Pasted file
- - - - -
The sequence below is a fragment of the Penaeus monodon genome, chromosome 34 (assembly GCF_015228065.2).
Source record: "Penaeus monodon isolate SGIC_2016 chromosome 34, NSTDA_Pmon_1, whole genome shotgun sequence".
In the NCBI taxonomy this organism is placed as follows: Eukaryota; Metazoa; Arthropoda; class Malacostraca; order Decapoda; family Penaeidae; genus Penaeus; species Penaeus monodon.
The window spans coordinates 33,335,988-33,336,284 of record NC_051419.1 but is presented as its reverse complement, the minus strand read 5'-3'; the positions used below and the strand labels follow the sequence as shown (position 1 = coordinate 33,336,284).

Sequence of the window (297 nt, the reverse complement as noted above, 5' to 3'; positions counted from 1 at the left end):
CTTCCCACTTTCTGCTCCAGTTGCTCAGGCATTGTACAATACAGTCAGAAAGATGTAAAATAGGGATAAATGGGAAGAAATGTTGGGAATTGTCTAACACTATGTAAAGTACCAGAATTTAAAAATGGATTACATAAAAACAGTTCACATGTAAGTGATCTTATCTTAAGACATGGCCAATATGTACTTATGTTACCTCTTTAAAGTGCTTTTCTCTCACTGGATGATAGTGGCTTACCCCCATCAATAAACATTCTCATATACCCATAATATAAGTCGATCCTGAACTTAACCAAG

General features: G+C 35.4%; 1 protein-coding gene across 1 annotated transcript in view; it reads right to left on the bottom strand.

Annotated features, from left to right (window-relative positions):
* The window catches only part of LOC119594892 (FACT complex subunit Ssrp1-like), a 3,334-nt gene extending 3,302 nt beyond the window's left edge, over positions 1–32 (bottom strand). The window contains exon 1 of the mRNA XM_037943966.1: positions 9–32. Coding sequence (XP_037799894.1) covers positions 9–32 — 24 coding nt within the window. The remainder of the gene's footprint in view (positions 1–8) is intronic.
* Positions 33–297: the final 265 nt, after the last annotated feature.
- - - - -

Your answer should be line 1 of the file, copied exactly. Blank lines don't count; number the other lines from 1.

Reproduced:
The sequence below is a fragment of the Penaeus monodon genome, chromosome 34 (assembly GCF_015228065.2).